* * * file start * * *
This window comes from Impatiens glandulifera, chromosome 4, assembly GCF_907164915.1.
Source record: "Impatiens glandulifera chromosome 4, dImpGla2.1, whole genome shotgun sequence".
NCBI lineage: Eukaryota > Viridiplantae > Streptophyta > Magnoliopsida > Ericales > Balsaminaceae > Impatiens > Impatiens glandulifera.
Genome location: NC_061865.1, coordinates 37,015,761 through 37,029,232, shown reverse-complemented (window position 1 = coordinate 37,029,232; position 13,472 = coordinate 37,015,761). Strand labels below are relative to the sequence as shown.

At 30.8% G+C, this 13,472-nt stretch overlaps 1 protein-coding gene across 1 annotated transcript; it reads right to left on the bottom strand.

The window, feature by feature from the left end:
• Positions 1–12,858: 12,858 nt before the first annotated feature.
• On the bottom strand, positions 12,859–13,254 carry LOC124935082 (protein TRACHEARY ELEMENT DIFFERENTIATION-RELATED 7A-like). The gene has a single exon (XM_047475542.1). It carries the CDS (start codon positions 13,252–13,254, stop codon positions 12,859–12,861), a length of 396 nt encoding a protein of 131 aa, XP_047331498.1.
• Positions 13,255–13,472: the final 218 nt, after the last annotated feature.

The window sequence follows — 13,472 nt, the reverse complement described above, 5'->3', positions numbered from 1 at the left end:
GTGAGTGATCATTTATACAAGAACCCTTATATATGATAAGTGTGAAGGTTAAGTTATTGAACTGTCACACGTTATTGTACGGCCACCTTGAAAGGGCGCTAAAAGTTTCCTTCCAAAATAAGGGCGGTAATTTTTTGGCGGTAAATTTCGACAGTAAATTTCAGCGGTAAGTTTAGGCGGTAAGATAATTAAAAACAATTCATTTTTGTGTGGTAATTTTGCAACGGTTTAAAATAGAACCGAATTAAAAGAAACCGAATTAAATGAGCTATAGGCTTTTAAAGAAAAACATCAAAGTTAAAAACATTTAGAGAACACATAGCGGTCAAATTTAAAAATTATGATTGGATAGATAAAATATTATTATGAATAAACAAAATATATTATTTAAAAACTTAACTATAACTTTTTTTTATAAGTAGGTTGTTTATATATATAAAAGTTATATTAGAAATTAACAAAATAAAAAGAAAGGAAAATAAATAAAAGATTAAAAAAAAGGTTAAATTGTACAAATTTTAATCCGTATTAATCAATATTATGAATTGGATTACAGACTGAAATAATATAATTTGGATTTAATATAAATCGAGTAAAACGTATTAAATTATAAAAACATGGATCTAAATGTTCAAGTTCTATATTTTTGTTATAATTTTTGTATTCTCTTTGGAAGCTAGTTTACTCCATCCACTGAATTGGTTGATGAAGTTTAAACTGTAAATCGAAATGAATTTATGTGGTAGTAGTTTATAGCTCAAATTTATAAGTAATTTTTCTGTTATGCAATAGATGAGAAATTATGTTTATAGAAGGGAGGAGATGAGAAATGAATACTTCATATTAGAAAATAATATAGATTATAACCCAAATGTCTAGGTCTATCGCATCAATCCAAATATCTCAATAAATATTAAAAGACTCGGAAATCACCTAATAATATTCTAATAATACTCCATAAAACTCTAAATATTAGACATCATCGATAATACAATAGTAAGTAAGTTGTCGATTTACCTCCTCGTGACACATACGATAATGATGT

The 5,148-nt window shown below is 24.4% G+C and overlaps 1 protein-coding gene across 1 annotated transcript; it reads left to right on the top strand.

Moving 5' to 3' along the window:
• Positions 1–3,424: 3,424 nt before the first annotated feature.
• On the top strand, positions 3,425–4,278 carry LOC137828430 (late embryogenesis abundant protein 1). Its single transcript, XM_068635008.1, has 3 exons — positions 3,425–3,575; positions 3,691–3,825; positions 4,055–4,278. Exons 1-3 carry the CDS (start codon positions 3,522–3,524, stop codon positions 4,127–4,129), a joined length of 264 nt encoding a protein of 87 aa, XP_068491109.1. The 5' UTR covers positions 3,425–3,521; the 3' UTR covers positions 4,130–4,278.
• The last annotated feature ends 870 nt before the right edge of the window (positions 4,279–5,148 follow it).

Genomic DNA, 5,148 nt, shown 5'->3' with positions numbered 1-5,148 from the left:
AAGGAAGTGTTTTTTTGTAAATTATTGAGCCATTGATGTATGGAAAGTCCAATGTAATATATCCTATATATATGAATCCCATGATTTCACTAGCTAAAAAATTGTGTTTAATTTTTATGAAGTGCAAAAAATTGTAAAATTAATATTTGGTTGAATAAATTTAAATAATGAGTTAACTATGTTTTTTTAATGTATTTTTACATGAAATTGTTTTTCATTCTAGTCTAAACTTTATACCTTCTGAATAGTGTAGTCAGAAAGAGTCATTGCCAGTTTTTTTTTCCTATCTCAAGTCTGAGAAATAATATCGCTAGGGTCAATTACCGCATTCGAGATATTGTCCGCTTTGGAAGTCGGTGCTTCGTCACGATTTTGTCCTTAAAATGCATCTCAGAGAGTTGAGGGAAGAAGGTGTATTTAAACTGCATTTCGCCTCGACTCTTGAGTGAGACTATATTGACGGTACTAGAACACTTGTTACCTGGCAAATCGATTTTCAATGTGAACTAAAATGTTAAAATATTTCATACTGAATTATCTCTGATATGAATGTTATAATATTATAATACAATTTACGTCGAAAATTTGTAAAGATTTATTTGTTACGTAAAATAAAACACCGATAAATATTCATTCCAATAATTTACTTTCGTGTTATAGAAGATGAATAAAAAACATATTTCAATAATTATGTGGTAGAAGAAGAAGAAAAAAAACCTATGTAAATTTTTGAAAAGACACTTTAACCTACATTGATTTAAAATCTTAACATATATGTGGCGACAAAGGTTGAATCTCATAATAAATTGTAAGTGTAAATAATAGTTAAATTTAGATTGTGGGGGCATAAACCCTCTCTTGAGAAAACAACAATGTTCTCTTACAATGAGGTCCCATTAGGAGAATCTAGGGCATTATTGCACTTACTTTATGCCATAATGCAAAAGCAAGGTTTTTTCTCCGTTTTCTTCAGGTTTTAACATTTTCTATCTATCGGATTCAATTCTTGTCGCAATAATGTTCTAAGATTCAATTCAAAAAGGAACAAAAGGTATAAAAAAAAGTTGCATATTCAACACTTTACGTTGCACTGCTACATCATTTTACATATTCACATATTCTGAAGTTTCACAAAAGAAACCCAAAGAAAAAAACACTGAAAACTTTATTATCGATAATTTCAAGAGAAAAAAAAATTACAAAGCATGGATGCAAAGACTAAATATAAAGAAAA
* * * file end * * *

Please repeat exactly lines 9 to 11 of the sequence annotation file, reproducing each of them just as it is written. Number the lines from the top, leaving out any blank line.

• Positions 13,255–13,472: the final 218 nt, after the last annotated feature.

The window sequence follows — 13,472 nt, the reverse complement described above, 5'->3', positions numbered from 1 at the left end:
GTGAGTGATCATTTATACAAGAACCCTTATATATGATAAGTGTGAAGGTTAAGTTATTGAACTGTCACACGTTATTGTACGGCCACCTTGAAAGGGCGCTAAAAGTTTCCTTCCAAAATAAGGGCGGTAATTTTTTGGCGGTAAATTTCGACAGTAAATTTCAGCGGTAAGTTTAGGCGGTAAGATAATTAAAAACAATTCATTTTTGTGTGGTAATTTTGCAACGGTTTAAAATAGAACCGAATTAAAAGAAACCGAATTAAATGAGCTATAGGCTTTTAAAGAAAAACATCAAAGTTAAAAACATTTAGAGAACACATAGCGGTCAAATTTAAAAATTATGATTGGATAGATAAAATATTATTATGAATAAACAAAATATATTATTTAAAAACTTAACTATAACTTTTTTTTATAAGTAGGTTGTTTATATATATAAAAGTTATATTAGAAATTAACAAAATAAAAAGAAAGGAAAATAAATAAAAGATTAAAAAAAAGGTTAAATTGTACAAATTTTAATCCGTATTAATCAATATTATGAATTGGATTACAGACTGAAATAATATAATTTGGATTTAATATAAATCGAGTAAAACGTATTAAATTATAAAAACATGGATCTAAATGTTCAAGTTCTATATTTTTGTTATAATTTTTGTATTCTCTTTGGAAGCTAGTTTACTCCATCCACTGAATTGGTTGATGAAGTTTAAACTGTAAATCGAAATGAATTTATGTGGTAGTAGTTTATAGCTCAAATTTATAAGTAATTTTTCTGTTATGCAATAGATGAGAAATTATGTTTATAGAAGGGAGGAGATGAGAAATGAATACTTCATATTAGAAAATAATATAGATTATAACCCAAATGTCTAGGTCTATCGCATCAATCCAAATATCTCAATAAATATTAAAAGACTCGGAAATCACCTAATAATATTCTAATAATACTCCATAAAACTCTAAATATTAGACATCATCGATAATACAATAGTAAGTAAGTTGTCGATTTACCTCCTCGTGACACATACGATAATGATGT